The report from the University of North Carolina medical school confirmed that the poet was suffering from advanced prostate cancer, sources linked the process confirmed.
Chilean poet Pablo Neruda
The initial tests performed on the bone remains of Chilean Nobel literature laureate Pablo Neruda show that the poet was suffering from advanced prostate cancer, sources linked the process confirmed.
The report from the University of North Carolina medical school was delivered on Thursday to Judge Mario Carroza, who approved a request by Chile's Communist Party for the disinterment.
Bone remains of Chilean Nobel literature laureate Pablo Neruda were analyzed at the University of North Carolina medical school in the United States as investigators sought to resolve a four-decade mystery about his death.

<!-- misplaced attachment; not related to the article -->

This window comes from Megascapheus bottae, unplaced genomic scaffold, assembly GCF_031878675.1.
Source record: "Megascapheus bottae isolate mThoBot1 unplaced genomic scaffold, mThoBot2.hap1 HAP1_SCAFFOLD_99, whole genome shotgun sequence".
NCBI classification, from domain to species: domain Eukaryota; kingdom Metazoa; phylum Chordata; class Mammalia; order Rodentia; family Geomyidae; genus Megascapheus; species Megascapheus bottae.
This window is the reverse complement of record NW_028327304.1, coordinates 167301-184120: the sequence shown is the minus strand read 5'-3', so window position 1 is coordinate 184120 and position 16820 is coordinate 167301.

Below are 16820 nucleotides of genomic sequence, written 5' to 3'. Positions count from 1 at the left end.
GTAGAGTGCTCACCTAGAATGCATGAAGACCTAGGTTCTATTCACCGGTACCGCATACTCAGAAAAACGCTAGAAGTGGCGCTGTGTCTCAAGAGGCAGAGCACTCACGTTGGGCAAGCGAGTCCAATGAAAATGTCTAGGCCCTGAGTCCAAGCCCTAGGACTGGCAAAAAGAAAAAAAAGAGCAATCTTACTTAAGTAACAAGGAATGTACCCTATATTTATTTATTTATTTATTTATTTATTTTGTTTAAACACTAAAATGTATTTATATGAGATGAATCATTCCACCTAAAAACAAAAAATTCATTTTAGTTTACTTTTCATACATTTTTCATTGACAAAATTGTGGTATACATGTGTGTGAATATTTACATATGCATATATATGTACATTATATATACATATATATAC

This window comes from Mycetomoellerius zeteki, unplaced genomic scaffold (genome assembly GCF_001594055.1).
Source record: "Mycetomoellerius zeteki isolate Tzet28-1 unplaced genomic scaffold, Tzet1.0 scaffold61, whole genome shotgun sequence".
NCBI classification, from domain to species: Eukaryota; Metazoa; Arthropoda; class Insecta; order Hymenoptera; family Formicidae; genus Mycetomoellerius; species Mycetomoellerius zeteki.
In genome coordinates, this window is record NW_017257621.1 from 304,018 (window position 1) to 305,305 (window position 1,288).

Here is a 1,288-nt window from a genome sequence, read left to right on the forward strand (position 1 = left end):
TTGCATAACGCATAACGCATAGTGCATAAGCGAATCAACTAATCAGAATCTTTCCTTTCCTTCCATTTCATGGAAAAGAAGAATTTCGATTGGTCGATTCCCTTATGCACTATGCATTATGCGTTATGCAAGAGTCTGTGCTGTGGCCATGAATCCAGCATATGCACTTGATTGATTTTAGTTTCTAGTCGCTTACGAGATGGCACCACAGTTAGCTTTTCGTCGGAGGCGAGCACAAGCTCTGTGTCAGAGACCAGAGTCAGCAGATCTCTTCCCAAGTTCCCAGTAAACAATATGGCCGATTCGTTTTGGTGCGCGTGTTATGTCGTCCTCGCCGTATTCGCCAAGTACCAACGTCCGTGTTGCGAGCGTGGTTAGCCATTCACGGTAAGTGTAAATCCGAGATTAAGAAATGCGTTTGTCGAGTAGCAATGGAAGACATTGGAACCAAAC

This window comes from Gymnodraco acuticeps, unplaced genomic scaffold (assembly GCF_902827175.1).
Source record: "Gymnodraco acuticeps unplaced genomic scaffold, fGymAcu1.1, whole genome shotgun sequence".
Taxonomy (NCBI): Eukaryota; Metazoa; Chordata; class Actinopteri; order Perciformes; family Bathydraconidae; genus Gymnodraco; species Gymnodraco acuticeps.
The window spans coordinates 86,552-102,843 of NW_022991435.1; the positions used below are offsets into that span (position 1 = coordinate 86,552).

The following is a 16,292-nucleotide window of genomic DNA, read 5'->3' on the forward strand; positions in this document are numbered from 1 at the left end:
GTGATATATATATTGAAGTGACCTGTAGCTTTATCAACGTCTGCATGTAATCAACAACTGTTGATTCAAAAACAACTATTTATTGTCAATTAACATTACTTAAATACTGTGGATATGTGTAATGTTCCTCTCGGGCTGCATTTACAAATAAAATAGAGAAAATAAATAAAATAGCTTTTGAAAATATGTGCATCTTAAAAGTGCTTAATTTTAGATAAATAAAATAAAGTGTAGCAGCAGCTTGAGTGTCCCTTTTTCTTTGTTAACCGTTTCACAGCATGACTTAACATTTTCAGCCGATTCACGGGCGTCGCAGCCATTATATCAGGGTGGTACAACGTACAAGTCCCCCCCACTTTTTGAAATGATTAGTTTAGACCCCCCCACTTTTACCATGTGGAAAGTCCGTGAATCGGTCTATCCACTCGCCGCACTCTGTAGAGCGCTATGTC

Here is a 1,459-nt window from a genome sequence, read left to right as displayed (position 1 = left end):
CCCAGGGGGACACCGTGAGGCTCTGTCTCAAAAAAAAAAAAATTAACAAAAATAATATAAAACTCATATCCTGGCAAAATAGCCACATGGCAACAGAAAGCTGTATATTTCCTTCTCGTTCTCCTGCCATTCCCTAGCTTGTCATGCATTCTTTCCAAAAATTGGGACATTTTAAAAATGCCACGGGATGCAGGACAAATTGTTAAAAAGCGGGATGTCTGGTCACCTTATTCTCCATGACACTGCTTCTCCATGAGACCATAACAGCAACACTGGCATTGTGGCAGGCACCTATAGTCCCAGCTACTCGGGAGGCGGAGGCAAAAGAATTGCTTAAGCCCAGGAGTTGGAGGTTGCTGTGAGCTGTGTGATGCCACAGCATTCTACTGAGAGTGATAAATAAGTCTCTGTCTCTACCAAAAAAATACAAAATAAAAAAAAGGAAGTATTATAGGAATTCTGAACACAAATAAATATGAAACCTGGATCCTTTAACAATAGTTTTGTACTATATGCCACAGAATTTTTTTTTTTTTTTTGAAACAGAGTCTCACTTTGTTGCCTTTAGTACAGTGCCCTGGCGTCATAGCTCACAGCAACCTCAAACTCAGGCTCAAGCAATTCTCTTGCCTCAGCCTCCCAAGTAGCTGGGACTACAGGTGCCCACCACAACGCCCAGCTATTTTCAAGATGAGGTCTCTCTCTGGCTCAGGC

Neruda's body was exhumed in an effort to discover if he died from prostate cancer as was recorded, or if he was poisoned by agents of Gen. Augusto Pinochet's bloody dictatorship, as his driver and others believe.
Neruda was also a leftist politician and would have been a strong voice in exile against Pinochet's regime. That ended with his death just 24 hours before he was to have escaped Chile in the chaos after the Sept. 11, 1973m military coup.
He was 69 and suffering from prostate cancer when he died 12 days after the coup that led his close friend, socialist President Salvador Allende, to kill himself rather than surrender to Pinochet's troops attacking the presidential palace.
For long, the official version was that Neruda died of natural causes brought on by the trauma of witnessing the coup and the killing of many of his friends. But suspicions remained, even after Pinochet lost power and Chile returned to a democracy in 1990.
For years, Neruda's driver and aide said dictatorship agents injected poison into Neruda's stomach while he was bedridden at the Santa Maria clinic in Santiago.